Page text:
SCARBOROUGH — The town will consider adopting a pay-as-you-throw waste disposal program.
The Town Council on Wednesday referred the proposal to the energy committee, which will determine whether the program would reduce waste and save money. The committee will then prepare a plan that includes recommendations for the council.
The goal with a PAYT program is to urge residents to be more economical with the amount of waste they discard, since they would have to pay for every trash bag used.
Since 2007 Scarborough has used a curbside municipal solid waste management program. It costs approximately $1.3 million a year, and is funded by taxpayers.
Town Manager Tom Hall and Public Works Director Michael Shaw presented the benefits of a PAYT program in a Town Council workshop last month.
From a monetary side, part of the appeal of a PAYT program is that it’s a non-property tax revenue source, Hall said at the April 15 workshop. PAYT is a metered service, Shaw said, similar to buying gasoline or paying for electricity.
Other municipalities that have adopted similar programs see between an annual 25 and 45 percent reduction in waste tonnage, Shaw said.
“The bottom line is, every ton of waste that we send to ecomaine costs us $70.50. Every ton of waste we take out saves us $70.50, so it’s a very simple equation,” he said.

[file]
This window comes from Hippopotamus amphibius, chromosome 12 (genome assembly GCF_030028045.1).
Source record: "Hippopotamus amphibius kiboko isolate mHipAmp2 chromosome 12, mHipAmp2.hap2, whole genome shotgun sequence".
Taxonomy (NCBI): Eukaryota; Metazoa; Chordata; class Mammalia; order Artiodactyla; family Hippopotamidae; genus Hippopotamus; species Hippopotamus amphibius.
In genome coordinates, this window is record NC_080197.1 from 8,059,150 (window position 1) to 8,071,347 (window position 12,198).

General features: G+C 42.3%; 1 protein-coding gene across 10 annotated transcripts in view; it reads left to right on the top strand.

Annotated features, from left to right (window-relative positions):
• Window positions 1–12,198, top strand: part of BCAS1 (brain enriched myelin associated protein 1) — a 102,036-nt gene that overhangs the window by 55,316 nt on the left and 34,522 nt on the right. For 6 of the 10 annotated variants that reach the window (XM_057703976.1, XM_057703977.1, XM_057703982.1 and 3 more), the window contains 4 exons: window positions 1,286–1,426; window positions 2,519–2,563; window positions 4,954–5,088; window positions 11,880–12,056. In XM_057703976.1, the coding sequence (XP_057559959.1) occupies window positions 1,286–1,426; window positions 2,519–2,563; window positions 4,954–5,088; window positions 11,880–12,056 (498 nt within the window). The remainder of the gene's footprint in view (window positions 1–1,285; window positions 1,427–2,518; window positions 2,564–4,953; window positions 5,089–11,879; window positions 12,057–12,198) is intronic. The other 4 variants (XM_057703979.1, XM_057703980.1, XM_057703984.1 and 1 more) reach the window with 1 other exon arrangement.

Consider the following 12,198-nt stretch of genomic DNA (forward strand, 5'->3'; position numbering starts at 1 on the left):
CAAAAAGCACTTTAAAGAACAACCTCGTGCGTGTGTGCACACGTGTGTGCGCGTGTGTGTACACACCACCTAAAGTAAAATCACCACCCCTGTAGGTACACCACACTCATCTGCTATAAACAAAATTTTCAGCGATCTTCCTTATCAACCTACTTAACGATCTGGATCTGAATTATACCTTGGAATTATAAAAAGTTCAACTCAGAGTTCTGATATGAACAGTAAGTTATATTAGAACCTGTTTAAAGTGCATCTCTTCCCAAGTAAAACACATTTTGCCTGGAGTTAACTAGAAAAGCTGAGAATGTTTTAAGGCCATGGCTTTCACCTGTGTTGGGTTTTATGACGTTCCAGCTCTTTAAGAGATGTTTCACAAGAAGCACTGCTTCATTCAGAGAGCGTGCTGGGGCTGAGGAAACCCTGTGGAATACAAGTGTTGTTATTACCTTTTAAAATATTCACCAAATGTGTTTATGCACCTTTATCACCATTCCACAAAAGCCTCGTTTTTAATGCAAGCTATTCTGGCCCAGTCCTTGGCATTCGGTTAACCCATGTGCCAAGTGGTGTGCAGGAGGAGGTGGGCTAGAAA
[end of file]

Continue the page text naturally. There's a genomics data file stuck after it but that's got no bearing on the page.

According to ecomaine, Scarborough’s approximate 6,200 households each discard an average of 580 tons of waste annually. In the last year, Scarborough’s recycling rate is 33.4 percent.
PAYT has the potential to slash collected waste to approximately 330 tons per household, Shaw said.
Two sizes of bags would likely be offered with a PAYT program: 13- or 30-gallon. With prices per bag estimated to range from $1.75 to $2, and calculating the rate of trash disposed by residents (4.5 bags per month), paying for PAYT is estimated to cost about $9 per month, or $108 annually.
The goal, in addition to being more deliberate with waste disposal, is to provide an incentive for residents to produce less waste in order to spend less on waste disposal.
At the workshop, Councilor Shawn Babine said 100 percent of the people he has talked to “are totally against this.”
But at Wednesday’s meeting, he said the council’s decision to give the task to the energy committee “is a very nice solution to a very difficult conversation.”
Hall, at the April 15 workshop, admitted it won’t be easy to convince some residents to support a change.
“There’s no question that this is a tough sell for those already doing a good job recycling,” he said.